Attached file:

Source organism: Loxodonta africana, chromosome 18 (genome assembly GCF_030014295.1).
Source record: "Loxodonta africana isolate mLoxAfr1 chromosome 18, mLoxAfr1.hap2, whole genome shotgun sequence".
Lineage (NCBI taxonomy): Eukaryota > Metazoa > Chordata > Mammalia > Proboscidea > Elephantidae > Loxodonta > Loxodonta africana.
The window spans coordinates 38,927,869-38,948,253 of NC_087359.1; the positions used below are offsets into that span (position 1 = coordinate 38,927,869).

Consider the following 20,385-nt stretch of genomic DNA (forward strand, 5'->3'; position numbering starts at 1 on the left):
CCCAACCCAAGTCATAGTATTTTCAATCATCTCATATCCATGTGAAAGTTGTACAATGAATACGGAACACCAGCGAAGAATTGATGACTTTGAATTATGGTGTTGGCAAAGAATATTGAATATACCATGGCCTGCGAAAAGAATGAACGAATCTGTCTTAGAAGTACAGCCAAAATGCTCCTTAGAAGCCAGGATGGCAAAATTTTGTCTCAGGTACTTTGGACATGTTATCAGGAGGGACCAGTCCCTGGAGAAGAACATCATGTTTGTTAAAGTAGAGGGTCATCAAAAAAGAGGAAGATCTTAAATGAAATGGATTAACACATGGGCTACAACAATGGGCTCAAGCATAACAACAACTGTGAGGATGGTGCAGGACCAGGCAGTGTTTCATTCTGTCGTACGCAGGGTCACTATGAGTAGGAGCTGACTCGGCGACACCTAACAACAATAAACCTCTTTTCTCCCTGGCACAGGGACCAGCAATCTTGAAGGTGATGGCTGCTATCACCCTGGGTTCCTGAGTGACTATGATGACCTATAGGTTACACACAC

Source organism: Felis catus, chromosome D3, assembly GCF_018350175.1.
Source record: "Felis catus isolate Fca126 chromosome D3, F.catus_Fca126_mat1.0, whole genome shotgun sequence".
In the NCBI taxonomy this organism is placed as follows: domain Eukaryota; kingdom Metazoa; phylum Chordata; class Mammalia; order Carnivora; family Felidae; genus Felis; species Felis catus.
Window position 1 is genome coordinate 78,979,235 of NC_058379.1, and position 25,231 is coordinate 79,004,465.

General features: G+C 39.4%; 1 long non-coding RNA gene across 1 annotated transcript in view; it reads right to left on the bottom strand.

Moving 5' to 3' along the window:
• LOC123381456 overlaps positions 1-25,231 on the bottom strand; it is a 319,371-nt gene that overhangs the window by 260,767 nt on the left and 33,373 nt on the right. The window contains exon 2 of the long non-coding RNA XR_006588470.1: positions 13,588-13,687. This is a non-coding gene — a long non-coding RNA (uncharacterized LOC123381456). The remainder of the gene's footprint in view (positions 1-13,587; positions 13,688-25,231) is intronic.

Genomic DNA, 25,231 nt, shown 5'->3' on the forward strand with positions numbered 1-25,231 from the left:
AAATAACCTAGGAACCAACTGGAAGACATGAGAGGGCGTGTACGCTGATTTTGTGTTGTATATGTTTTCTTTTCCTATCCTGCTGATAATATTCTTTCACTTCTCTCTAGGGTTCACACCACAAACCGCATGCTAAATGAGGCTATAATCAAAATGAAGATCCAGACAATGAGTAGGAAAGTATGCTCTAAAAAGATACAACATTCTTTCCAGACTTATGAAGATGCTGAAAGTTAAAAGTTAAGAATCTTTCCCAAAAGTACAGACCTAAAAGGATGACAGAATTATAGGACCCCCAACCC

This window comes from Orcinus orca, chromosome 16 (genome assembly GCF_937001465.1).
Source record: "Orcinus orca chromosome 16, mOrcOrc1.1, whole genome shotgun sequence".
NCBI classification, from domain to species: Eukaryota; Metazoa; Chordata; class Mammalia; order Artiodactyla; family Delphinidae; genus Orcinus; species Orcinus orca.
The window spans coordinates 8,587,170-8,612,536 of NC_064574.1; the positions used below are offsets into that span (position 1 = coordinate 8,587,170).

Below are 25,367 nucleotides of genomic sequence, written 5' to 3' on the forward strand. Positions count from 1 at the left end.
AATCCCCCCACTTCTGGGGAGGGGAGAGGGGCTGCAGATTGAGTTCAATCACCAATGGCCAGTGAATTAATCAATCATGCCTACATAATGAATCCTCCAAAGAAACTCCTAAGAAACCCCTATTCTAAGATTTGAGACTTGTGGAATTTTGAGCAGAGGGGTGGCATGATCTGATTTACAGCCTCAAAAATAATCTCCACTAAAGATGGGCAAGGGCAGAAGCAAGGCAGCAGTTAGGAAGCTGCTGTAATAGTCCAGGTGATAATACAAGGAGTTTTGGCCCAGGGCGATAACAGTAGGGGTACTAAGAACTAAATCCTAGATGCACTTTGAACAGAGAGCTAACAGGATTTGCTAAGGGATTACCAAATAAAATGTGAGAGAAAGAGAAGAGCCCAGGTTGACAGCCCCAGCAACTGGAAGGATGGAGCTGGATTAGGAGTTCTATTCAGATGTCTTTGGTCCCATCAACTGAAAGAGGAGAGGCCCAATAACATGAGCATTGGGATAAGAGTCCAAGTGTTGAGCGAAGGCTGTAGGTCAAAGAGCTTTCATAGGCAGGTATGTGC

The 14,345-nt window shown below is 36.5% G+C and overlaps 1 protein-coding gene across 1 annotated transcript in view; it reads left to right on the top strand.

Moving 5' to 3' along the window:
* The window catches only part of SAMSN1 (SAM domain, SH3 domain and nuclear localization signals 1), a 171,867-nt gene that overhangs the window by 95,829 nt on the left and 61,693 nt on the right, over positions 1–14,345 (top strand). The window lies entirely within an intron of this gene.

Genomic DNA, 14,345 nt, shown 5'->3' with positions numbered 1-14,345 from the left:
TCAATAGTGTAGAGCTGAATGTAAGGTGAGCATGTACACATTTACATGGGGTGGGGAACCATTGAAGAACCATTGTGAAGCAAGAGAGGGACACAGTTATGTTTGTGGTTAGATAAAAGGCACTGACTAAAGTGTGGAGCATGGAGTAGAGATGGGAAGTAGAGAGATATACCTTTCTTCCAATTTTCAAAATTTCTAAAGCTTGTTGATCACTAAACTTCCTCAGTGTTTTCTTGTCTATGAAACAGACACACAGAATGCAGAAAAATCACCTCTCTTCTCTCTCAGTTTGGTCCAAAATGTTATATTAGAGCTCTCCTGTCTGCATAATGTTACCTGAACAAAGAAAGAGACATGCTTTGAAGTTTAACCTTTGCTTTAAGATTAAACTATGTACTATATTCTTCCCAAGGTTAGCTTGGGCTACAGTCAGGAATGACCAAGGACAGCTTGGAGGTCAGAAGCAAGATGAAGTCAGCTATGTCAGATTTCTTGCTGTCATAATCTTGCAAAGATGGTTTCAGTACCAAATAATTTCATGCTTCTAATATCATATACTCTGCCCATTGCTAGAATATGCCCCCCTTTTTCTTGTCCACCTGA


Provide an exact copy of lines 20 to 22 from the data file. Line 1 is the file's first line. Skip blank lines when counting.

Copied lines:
Below are 25,367 nucleotides of genomic sequence, written 5' to 3' on the forward strand. Positions count from 1 at the left end.
AATCCCCCCACTTCTGGGGAGGGGAGAGGGGCTGCAGATTGAGTTCAATCACCAATGGCCAGTGAATTAATCAATCATGCCTACATAATGAATCCTCCAAAGAAACTCCTAAGAAACCCCTATTCTAAGATTTGAGACTTGTGGAATTTTGAGCAGAGGGGTGGCATGATCTGATTTACAGCCTCAAAAATAATCTCCACTAAAGATGGGCAAGGGCAGAAGCAAGGCAGCAGTTAGGAAGCTGCTGTAATAGTCCAGGTGATAATACAAGGAGTTTTGGCCCAGGGCGATAACAGTAGGGGTACTAAGAACTAAATCCTAGATGCACTTTGAACAGAGAGCTAACAGGATTTGCTAAGGGATTACCAAATAAAATGTGAGAGAAAGAGAAGAGCCCAGGTTGACAGCCCCAGCAACTGGAAGGATGGAGCTGGATTAGGAGTTCTATTCAGATGTCTTTGGTCCCATCAACTGAAAGAGGAGAGGCCCAATAACATGAGCATTGGGATAAGAGTCCAAGTGTTGAGCGAAGGCTGTAGGTCAAAGAGCTTTCATAGGCAGGTATGTGC

The 14,345-nt window shown below is 36.5% G+C and overlaps 1 protein-coding gene across 1 annotated transcript in view; it reads left to right on the top strand.